The more that Bush, book-ended by his father and Clinton, talked about gas for the American people, the more evident it became that he is afraid that after this most recent debacle and the obvious ripple effect soon to follow, foreign money will begin to pull out. Some of the emails coming into CNN, according to Jack Cafferty: “This is not my America, I am so ashamed”; “We can invade a country on the other side of the world and yet we cannot drop bottled water from a helicopter onto a New Orleans Street?”; “Bush brought back congress to insert a feeding tube into a dead woman and yet it has been four days and no help for these people.” And, by the way, no help either for tourists currently at a local hotel, who as UK subjects have sent an SOS to the British Government for aid.

KL

Malden Bridge, New York

1 September 2005

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Couldn’t they airlift food and water and drop it by parachute or helicopter to some dry areas? They could do the Berlin airlift when they wanted to. They could have sent ships on the Mississippi River such as from St. Louis or wherever to within a couple of blocks from the Superdome. In the 48 hours since the levees broke, a ship could have made it from Norfolk, Virginia navy base to New Orleans. They could have gotten school buses from other parts of Louisiana to get close. This all looks like it is deliberate

JD

1 September 2005

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You guys never cease to amaze me. You are consistently the only news source I can trust to get things right. Every time I read an account of the horror that is New Orleans, I hope that a government official will sound more urgent, but instead I encounter the same detached tone, the same empty phrases. And every day I hope that our president will address the simple fact that hundreds are dying simply because they cannot eat, and that he will pledge whatever amount it takes to get the city and its people up and running once more. But every day I am disappointed. It is even more disheartening when most of the victims that I see are black. I can’t help but think that this mass displacement of the nation’s poor is a physical embodiment of the way they have been continually and systematically ignored by this country for decades.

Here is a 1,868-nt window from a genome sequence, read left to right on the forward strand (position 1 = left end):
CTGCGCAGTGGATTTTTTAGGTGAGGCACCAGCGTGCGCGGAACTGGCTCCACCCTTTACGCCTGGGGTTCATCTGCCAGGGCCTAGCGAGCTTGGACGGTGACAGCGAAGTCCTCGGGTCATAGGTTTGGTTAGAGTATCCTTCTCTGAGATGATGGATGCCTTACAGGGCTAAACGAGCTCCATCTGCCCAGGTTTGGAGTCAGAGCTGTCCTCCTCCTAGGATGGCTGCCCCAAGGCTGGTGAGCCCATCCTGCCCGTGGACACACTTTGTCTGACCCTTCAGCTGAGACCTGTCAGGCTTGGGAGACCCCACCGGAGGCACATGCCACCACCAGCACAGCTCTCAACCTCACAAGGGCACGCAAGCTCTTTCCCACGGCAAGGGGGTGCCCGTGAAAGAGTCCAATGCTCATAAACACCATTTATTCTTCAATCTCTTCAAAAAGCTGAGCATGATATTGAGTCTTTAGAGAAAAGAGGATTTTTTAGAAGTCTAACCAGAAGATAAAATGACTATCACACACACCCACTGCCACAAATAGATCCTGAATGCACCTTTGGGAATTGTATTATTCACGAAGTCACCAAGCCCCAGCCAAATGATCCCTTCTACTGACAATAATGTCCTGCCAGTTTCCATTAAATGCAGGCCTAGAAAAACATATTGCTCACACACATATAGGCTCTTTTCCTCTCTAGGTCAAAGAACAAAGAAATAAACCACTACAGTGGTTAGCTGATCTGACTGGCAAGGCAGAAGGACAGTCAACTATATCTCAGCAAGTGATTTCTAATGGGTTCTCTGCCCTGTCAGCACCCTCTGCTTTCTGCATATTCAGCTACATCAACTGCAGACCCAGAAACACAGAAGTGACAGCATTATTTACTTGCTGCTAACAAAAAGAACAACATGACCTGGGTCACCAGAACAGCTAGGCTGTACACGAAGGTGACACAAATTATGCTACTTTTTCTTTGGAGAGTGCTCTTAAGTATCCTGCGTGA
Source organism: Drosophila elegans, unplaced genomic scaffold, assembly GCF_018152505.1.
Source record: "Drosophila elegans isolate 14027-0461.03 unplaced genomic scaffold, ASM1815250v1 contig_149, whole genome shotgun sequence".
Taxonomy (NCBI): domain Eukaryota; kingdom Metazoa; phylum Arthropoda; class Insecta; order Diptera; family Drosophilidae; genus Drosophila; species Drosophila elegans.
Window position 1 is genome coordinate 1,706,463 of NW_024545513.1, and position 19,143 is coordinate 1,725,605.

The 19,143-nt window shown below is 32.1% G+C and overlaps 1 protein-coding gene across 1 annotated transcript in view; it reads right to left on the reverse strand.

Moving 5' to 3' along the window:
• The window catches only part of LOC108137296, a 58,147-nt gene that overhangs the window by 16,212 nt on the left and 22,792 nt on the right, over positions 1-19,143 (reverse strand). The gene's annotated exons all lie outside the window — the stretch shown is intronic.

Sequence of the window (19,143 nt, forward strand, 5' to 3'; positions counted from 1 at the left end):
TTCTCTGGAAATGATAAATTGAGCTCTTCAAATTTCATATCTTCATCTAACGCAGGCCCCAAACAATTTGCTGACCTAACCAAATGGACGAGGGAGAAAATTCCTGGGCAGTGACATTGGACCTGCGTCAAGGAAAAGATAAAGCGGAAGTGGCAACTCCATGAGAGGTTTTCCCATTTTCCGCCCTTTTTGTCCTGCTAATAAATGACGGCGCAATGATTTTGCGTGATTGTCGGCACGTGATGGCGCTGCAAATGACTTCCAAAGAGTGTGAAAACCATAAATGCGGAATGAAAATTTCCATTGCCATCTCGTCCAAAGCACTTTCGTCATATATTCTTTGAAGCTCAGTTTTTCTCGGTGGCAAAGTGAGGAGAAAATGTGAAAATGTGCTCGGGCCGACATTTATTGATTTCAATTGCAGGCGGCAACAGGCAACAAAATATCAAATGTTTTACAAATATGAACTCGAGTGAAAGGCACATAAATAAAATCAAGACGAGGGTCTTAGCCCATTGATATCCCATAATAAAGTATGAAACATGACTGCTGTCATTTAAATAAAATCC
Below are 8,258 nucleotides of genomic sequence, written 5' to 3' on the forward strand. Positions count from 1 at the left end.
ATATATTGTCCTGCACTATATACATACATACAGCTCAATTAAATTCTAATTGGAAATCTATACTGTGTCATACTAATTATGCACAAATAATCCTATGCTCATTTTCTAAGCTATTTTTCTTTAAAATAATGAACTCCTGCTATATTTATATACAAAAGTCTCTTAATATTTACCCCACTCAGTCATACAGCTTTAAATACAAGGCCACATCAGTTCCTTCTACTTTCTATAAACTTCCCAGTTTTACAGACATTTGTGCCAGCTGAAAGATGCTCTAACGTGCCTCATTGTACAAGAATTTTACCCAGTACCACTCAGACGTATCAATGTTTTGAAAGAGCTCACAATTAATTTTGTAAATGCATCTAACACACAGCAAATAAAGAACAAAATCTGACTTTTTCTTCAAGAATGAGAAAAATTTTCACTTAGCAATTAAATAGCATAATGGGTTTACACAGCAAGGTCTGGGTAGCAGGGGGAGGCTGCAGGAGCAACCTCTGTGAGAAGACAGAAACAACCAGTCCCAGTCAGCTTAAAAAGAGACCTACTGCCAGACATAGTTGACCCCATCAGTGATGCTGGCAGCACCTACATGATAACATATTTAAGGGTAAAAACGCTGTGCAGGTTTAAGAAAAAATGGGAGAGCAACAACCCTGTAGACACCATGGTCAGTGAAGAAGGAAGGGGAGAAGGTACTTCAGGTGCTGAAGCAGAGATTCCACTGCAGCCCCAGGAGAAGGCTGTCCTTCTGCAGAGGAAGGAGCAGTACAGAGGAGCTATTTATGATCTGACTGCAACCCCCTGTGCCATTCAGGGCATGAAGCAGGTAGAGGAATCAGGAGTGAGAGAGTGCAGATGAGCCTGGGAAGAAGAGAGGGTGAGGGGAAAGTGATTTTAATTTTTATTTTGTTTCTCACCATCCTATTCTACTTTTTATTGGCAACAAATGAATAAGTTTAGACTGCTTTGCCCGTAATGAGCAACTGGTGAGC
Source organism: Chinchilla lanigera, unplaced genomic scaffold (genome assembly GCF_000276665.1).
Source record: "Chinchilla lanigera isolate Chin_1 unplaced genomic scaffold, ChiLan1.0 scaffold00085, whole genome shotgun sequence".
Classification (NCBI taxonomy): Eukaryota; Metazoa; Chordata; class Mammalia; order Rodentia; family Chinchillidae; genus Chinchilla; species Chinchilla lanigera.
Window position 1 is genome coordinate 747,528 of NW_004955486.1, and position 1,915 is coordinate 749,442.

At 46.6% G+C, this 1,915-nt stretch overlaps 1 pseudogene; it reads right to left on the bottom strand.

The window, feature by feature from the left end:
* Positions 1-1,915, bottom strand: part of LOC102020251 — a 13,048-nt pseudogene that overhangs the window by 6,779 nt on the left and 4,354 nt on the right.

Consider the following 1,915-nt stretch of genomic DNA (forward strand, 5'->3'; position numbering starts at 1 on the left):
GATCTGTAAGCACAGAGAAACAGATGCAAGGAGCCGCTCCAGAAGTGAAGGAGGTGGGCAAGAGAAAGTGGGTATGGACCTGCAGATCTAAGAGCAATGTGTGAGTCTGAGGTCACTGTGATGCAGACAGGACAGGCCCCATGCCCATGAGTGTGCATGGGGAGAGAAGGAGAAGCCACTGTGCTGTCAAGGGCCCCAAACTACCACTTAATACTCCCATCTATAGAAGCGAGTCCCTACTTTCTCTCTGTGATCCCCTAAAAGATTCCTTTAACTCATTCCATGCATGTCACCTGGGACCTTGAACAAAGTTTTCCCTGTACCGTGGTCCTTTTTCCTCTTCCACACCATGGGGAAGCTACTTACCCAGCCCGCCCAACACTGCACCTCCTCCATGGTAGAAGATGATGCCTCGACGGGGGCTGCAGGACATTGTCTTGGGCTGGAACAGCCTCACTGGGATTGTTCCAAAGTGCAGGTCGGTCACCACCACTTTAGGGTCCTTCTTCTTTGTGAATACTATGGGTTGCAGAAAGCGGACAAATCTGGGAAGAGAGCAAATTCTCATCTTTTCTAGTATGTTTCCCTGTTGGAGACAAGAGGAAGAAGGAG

CJ

Sarasota, Florida

1 September 2005

On “Crackdown on looting: New Orleans police ordered to stop saving lives and start saving property”

Isn’t this just typical of capitalism? The more wealthy residents were able to get out of the area, leaving behind the working class and poor to try to survive the storm, many having done so by “stealing” food and water, with a handful taking more than that. We must not forget how the ruling elite “loot” average people every day through tax cuts to the rich and social cuts to the rest, and worse, life-cuts to the very poor. Looting is not a pretty sight. We just don’t see in the media CEOs rushing out into the streets carrying unethically gained monies. That sort of thing is kept relatively discreet, with only a handful of “looters” discovered, disclosed and sent packing with fat pensions.

Capitalism’s interest is right in its name—capital—as it is with socialism—social. We cannot expect more from a society immersed in the “law and order” of the elite. What we can and should expect are leaders with principled consciences, and they can only be found in a society that encourages equality, justice, empathy, rational morality and social conscience—men and women concerned more about the lives of the many than the properties of the few.

SN

Powell River, Canada

1 September 2005

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Brilliant article. I wasn’t surprised to see the mainstream media, as the propaganda organ of the state, vilifying poor people, mainly African Americans, for attempting to survive. It’s clear that the media is also attempting to use these incidents of “looting” as an excuse to institute the police state. The right-wing fascists on FOX can hardly contain their glee. What’s even more despicable are the meager amounts that multi-billion dollar corporations are donating to the “relief cause.” Good job, MC

Sacramento, California

1 September 2005

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I could not agree more with Patrick Martin’s recent article on the sensationalism of looting. What I noticed most was that there were no whites shown in any of the video clips that have run nonstop on the white-owned news channels. This sort of propaganda serves only one purpose, and that is to distract the public from the real criminals and to refocus their energies on useless racism. The host on CNN the other night had to ask a reporter three times whether there were any National Guard members in the city and she successfully skirted the issue twice and focused on the looters. Only on the third time did she finally relent and admit that there were no National Guard troops present. Obviously, she is an embedded media correspondent.

PK 1 September 2005

On “Hurricane Katrina hits southern US”

You are doing yourself proud by your coverage of events in USA. I am watching coverage of the hurricane on American TV. The US networks with much larger resources are not doing the job as well as you do. Since you published one of my comments I feel I have as much access to the media as R. Murdoch, et al.

LL

Whitehall, Pennsylvania

29 August 2005